[Chart courtesy of MarketWatch.com]
All the Christmas goodies have seemed to wear off as attention once again turned to the dire state of the global economy. The S&P 500 had a decent sized drop of 1.24% while European and Asian indices also headed south.
The Euro went to a new 11-month low against the dollar, falling to $1.29/Euro. Commodities also took a hit as oil dipped below $100 and gold crossed under the $1,600 mark.
Just when it looked like risk was withering away, the 10-year Treasury yield sank, ending at 1.91%. Meanwhile, the Volatility Index rose 7.30%, indicating that more volatility might be headed our way. It looks like negative 2012 expectations are finally setting in.
Italy’s 10-year bonds decreased to a yield of 6.77% after austerity measure agreements. However, this is still a very high borrowing cost that is unsustainable given Italy’s $2 trillion plus debt load. Italy has taken steps in the right direction from a fiscal perspective, but the monetary hurdles just seem too large unless some sort of debt restructuring takes place.
A delay in Greece’s early elections has prolonged the country’s uncertain fate as bankers determine how to achieve a bond haircut. I’d rather the Greeks break off from the Eurozone rather than dragging the region down, which could have nasty spillover market effects.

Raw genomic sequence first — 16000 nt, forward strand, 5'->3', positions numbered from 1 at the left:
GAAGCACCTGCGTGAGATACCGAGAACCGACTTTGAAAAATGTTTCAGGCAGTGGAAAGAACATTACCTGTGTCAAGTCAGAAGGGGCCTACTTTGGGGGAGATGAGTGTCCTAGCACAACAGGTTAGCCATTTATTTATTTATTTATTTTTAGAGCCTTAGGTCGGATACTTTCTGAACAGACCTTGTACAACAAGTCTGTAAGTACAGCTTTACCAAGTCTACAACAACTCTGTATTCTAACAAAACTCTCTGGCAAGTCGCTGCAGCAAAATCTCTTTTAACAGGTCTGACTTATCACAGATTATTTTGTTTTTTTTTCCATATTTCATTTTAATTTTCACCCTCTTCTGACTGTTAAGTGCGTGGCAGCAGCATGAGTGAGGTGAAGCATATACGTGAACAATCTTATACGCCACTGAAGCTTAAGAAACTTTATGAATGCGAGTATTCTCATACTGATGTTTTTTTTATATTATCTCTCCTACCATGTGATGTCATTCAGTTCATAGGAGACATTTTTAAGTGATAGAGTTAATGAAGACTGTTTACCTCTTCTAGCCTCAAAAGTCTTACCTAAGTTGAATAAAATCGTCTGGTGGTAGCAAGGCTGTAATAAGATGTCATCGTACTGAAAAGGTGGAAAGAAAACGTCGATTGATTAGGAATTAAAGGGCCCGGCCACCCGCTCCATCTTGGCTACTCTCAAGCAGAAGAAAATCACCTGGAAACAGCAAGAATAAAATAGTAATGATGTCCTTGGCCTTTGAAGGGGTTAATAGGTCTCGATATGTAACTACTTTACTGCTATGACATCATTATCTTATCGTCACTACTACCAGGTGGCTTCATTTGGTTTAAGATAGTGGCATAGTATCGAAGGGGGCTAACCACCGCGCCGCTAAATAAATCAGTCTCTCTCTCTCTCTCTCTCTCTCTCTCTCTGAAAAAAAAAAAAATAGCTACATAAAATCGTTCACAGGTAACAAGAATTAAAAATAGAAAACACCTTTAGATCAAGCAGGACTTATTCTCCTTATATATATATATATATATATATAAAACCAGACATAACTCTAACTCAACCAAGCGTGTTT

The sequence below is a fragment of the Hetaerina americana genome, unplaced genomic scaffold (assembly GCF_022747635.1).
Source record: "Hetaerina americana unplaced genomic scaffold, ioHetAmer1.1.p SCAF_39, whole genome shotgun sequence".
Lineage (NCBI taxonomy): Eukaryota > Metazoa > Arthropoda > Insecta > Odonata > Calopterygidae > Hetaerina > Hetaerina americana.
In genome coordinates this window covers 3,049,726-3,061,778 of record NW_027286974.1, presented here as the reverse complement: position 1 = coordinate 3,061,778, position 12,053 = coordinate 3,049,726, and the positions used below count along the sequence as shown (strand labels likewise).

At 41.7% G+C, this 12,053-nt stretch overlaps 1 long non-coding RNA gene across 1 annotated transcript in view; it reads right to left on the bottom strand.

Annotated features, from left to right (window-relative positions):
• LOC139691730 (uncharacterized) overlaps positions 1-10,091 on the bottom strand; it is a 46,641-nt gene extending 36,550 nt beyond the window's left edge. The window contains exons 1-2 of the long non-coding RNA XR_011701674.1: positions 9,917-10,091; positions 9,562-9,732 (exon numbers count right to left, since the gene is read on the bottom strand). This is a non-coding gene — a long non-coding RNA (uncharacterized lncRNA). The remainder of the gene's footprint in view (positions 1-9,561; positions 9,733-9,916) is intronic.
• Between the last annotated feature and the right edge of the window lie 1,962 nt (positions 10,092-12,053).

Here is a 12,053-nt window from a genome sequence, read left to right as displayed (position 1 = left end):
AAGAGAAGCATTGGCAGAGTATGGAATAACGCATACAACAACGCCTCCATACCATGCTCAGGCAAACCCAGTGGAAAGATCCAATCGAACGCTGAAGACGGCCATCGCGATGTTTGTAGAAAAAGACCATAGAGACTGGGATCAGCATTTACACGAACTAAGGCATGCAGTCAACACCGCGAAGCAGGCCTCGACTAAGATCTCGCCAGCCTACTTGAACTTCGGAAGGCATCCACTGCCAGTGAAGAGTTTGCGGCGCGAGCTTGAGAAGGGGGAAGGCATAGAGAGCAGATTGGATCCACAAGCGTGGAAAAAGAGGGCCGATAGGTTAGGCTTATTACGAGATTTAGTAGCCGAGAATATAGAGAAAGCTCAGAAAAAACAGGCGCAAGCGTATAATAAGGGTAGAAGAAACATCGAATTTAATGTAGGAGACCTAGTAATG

ECB action to provide 3-year loans to banks has injected some confidence into the banking system, which should hopefully trickle down to the real economy. Yet, I believe this will keep bond yields down in Italy and Spain among other countries for only a short while as a long-term plan remains non-existent.
In commodities, oil prices took a hit today as Iran announced that it plans on closing off the critical Strait of Hormuz. This might shake things up for a bit, but I don’t see a significant impact on markets in a broad sense.
Away from the Middle East toward the Far East, Japan’s economic troubles have yet to abate as it reported very lackluster industrial production output figures for November. With China slowing down and forecasts of economic stagnation in Japan heading into 2012, the Asian picture is quite bleak as well.
With only two days of trading before the New Year, I can’t necessarily say that the week will finish on a down note. However, I’m pretty sure that the contagion won’t be eradicated any time soon, thus justifying our primary allocation of bond/sector ETFs and cash.